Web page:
Weak Localization and Coulomb Interaction in Graphite Acceptor Intercalation Compounds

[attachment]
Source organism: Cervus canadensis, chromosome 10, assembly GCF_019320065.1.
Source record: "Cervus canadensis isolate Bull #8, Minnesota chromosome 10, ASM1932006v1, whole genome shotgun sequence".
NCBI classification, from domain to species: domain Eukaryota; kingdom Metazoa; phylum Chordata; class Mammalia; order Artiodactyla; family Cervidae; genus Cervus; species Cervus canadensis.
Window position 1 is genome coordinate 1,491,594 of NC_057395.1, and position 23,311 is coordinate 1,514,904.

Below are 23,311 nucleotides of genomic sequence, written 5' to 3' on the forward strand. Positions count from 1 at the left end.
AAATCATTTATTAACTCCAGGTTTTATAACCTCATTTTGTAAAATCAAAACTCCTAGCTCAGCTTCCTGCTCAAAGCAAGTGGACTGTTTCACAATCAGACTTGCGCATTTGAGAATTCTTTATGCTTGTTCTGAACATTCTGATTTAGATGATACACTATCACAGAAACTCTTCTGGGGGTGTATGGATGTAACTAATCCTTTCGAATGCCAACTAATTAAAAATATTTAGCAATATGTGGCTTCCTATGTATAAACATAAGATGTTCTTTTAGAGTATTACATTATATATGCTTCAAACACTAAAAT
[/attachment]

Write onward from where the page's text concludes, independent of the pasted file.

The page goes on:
The transport properties of two-dimensional (2D) weakly disordered electronic systems have been the subject of great interest in the last few years. Theoretical and experimental investigations of the low-temperature electrical resistivity of a variety of 2D systems have led to the observation of new and anomalous non metallic effects. The prominent feature of all these systems is a small logarithmic increase in resistance with decreasing temperature at very low temperature. For reviews on the subject see references 1, 2 and 3. This non-metallic behavior may be explained theoretically, taking into account the presence of disorder, by invoking two different models: the first is weak-electron localization due to constructive quantum interference between elastically back-scattered electron waves (the usual Boltzmann transport theory neglects interference between the scattered electron waves); the second involves electron-electron many-body interactions which are enhanced in the presence of scattering on lattice static defects. Low magnetic field magnetoresistance measurements are the most widely used method to discriminate with some success between these two approaches. Indeed, the application of a low transverse magnetic field tends to suppress the weak-localization effect -and as a result produces negative magnetoresistance-, while the interaction model predicts no magnetoresistance.